On the other hand, letting webmasters know what to look for may do much more to help security than avoiding giving hackers their tools. I'll post some actual examples here once the compromised servers have been cleaned up.
On Mon 12th Nov 2007 at 10am Bart said:

Small note: protect your form ;)

You can simply click on Submit without entering any data.
On Mon 12th Nov 2007 at 8pm Dave said:

Heh. True.

There are far too many TODO items in my code. Once I've finished the security side of things I sometimes forget about the "features".
On Thu 3rd Apr 2008 at 4pm toby said:

Dave,

Can you tell me how to check the log for those attempts? I really hope to learn how to check the log using my telnet tool.

toby
On Sat 10th May 2008 at 4pm Dave said:

If you have shell access on your webserver (whether that be by telnet, ssh or in person with a keyboard) you can find these sorts of entries on your log files with the following command: awk '$7 ~ /http/ {print $7}' /var/log/httpd/access_log You will need to replace "/var/log/httpd/access_log" with the location of your log file.
On Thu 22nd May 2008 at 12pm Melanie said:

Hi Dave

I was going through my log files and found the same type of links you referred to in an earlier post - cmd.txt files - I'm a little confused though - you mentioned in your article about compromised servers, I dont fully understand how everything fits together and how I can check that my site is completely secure. If you get some time, would you be able to email me and explain. I'd really appreciate it very much.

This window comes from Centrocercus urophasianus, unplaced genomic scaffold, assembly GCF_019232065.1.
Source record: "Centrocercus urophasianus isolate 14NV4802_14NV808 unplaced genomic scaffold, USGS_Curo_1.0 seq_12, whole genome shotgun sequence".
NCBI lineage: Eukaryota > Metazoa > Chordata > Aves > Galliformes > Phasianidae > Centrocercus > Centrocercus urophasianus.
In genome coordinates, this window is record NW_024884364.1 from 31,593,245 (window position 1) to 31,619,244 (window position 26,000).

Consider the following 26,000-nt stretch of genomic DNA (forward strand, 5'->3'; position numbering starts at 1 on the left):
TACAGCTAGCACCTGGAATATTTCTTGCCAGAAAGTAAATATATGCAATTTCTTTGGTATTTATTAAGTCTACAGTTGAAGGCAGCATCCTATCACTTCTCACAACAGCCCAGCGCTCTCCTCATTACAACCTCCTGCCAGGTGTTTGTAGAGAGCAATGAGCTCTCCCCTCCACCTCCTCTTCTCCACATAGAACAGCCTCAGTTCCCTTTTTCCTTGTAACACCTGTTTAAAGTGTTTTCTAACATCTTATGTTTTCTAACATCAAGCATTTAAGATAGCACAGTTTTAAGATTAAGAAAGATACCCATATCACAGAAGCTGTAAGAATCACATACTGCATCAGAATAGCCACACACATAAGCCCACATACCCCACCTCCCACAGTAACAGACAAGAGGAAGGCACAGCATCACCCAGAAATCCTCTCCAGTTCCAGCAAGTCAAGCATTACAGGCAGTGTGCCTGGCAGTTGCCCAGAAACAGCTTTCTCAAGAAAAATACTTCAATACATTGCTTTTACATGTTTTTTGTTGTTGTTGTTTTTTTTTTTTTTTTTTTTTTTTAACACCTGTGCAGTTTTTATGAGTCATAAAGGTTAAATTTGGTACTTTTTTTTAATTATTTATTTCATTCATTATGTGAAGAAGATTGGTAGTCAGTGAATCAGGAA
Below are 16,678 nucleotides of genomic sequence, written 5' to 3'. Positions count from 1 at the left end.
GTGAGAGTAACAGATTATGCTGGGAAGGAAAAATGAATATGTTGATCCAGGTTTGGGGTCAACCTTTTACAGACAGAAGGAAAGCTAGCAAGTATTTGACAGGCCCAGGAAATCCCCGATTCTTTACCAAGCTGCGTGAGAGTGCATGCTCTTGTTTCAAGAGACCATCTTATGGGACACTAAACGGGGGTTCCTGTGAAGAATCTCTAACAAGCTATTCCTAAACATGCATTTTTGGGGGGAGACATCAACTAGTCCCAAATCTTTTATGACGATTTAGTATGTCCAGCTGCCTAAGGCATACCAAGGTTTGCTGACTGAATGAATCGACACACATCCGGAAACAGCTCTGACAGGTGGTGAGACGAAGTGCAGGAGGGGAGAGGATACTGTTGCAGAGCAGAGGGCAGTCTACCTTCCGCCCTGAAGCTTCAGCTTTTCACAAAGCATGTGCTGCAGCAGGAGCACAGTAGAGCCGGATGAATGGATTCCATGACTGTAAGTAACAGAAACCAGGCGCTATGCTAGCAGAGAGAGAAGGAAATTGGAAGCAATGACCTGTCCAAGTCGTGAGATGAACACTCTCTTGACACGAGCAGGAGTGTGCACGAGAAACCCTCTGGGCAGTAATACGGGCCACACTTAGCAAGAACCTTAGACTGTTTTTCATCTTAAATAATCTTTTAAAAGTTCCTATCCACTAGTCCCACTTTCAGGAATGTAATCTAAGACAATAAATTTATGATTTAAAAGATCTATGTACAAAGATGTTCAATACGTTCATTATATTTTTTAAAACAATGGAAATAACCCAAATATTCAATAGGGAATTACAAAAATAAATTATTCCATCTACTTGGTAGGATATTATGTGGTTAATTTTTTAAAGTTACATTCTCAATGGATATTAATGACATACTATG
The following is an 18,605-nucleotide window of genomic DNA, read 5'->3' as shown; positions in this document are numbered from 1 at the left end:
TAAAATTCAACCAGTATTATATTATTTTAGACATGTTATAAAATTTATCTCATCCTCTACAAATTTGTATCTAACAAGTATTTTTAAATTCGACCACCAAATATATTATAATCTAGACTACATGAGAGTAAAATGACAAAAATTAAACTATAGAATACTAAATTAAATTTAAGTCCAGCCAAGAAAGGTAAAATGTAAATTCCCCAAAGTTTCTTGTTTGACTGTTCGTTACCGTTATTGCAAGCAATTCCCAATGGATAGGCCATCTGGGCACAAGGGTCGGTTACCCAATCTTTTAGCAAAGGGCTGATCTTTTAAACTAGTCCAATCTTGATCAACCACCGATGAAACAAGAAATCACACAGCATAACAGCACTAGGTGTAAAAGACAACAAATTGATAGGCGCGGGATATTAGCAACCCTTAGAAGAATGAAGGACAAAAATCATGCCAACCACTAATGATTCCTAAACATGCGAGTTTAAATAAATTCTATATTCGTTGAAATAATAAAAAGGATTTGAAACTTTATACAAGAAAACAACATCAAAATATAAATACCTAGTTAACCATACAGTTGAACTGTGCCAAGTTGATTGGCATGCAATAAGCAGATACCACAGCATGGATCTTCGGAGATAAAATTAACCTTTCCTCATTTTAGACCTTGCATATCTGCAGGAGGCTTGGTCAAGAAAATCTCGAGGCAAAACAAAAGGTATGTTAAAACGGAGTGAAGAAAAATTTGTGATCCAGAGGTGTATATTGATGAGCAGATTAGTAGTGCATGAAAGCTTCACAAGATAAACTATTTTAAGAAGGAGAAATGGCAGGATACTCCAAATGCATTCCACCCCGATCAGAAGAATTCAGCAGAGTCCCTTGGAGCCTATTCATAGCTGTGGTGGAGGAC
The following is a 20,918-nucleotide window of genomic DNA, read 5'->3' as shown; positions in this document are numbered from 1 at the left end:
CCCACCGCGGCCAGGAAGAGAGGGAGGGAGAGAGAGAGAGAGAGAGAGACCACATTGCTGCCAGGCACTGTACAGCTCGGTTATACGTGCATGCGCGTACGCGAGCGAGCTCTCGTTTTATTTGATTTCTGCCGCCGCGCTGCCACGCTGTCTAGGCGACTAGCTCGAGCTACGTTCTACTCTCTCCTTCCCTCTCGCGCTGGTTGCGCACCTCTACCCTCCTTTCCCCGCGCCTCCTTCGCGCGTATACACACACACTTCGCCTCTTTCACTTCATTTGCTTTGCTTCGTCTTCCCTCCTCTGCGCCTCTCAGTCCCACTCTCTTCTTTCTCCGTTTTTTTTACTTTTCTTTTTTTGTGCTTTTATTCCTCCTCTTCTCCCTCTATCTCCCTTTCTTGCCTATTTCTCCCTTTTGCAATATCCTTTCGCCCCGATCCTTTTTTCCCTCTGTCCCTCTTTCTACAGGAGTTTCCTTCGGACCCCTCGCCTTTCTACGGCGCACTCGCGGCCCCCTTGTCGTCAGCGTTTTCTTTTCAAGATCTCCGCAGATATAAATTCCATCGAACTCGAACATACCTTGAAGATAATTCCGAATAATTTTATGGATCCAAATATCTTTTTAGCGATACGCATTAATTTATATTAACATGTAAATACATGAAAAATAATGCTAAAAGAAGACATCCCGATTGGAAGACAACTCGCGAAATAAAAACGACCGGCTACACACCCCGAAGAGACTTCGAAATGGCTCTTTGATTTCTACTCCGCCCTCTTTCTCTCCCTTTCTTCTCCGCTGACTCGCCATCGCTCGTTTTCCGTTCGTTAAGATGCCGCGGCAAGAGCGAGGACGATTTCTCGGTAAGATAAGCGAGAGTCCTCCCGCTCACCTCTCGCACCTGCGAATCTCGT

Rgds
Melanie


On Sun 22nd Jun 2008 at 12pm Canober Blog said:

Some people just want to be a part of the web but they won't have any idea about security and server protection. In my blogs I use wordpress but on the main page its always a CMS written by me because I check and recheck for any vulnerabilities and then upload the script.
On Mon 10th Nov 2008 at 1pm jefferysuky said:

for just hacking only
On Wed 28th Sep 2011 at 4pm Dave said:

That's an odd thing to say. Any chance you could elaborate a little ?